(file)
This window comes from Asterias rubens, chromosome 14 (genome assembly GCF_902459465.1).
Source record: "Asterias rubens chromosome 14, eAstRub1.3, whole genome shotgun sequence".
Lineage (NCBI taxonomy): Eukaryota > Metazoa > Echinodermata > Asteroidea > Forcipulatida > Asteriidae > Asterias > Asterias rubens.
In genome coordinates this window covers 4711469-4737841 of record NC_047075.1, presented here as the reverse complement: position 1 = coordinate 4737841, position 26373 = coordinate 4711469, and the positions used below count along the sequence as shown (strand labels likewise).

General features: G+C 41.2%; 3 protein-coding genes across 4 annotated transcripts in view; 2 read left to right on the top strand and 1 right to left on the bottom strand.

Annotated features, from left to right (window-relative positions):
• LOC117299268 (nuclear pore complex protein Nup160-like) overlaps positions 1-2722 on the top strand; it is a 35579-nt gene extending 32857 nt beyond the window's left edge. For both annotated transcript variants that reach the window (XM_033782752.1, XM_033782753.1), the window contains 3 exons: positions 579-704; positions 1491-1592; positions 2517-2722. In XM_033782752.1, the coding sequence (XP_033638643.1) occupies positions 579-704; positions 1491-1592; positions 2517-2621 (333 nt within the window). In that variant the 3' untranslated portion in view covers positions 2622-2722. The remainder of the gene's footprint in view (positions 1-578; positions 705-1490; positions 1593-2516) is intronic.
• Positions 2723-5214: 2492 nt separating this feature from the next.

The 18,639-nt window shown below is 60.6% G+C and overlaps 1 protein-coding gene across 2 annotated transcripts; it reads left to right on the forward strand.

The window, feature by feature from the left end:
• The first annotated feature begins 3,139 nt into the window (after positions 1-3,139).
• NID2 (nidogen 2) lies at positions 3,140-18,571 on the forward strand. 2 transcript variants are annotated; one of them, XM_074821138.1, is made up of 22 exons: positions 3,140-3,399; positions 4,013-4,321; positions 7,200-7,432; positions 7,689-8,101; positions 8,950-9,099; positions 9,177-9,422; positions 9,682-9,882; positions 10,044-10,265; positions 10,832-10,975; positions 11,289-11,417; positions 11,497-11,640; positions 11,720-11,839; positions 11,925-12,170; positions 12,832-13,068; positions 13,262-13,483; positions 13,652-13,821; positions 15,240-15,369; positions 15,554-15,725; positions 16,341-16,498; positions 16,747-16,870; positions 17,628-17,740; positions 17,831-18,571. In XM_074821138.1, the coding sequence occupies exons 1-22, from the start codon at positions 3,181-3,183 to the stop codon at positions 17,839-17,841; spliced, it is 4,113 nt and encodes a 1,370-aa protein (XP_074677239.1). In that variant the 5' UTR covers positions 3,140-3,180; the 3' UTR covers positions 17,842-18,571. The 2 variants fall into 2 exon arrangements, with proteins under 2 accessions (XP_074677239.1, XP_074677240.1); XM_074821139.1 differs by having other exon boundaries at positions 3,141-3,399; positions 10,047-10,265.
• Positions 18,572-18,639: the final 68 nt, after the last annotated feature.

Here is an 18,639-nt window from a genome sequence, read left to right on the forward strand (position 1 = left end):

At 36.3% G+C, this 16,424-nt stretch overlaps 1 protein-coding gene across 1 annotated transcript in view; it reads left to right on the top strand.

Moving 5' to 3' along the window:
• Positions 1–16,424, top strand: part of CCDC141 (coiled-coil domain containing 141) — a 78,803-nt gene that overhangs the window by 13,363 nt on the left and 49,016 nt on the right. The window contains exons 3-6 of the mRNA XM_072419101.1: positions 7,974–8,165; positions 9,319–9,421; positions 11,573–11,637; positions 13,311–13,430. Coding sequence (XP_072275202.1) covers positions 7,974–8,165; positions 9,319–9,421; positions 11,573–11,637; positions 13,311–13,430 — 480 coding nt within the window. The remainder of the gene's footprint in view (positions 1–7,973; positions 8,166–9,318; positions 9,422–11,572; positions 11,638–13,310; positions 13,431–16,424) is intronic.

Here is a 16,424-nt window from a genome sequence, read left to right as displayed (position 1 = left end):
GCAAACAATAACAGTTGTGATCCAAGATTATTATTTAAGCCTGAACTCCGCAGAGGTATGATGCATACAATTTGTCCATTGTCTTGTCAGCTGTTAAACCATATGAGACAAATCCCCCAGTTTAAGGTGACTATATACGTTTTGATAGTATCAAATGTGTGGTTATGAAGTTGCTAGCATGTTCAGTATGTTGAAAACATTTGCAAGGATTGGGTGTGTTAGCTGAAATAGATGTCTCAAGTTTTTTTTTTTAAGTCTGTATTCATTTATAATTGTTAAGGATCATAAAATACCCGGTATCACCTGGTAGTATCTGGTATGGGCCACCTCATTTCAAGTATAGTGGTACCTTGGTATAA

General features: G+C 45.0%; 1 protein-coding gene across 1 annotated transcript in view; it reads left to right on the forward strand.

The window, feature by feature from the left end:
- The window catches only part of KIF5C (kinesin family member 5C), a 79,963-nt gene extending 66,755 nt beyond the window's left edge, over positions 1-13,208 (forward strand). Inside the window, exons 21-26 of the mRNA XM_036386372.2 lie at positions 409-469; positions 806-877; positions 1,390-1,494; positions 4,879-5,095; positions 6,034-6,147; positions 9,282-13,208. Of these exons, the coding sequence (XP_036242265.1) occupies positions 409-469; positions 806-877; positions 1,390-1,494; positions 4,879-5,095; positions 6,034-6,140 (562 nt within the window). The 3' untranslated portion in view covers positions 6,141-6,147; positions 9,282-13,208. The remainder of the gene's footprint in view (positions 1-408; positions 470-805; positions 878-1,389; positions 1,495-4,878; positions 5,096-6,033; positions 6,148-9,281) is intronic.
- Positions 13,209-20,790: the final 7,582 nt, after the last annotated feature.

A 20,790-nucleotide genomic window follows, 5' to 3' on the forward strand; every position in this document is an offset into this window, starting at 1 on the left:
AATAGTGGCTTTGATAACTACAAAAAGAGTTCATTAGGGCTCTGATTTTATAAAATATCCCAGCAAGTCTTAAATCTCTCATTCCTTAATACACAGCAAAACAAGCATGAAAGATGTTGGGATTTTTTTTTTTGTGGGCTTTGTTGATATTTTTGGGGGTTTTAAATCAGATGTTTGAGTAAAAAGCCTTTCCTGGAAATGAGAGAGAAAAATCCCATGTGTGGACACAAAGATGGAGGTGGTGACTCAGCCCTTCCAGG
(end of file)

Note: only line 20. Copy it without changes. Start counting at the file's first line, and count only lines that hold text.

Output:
General features: G+C 45.0%; 1 protein-coding gene across 1 annotated transcript in view; it reads left to right on the forward strand.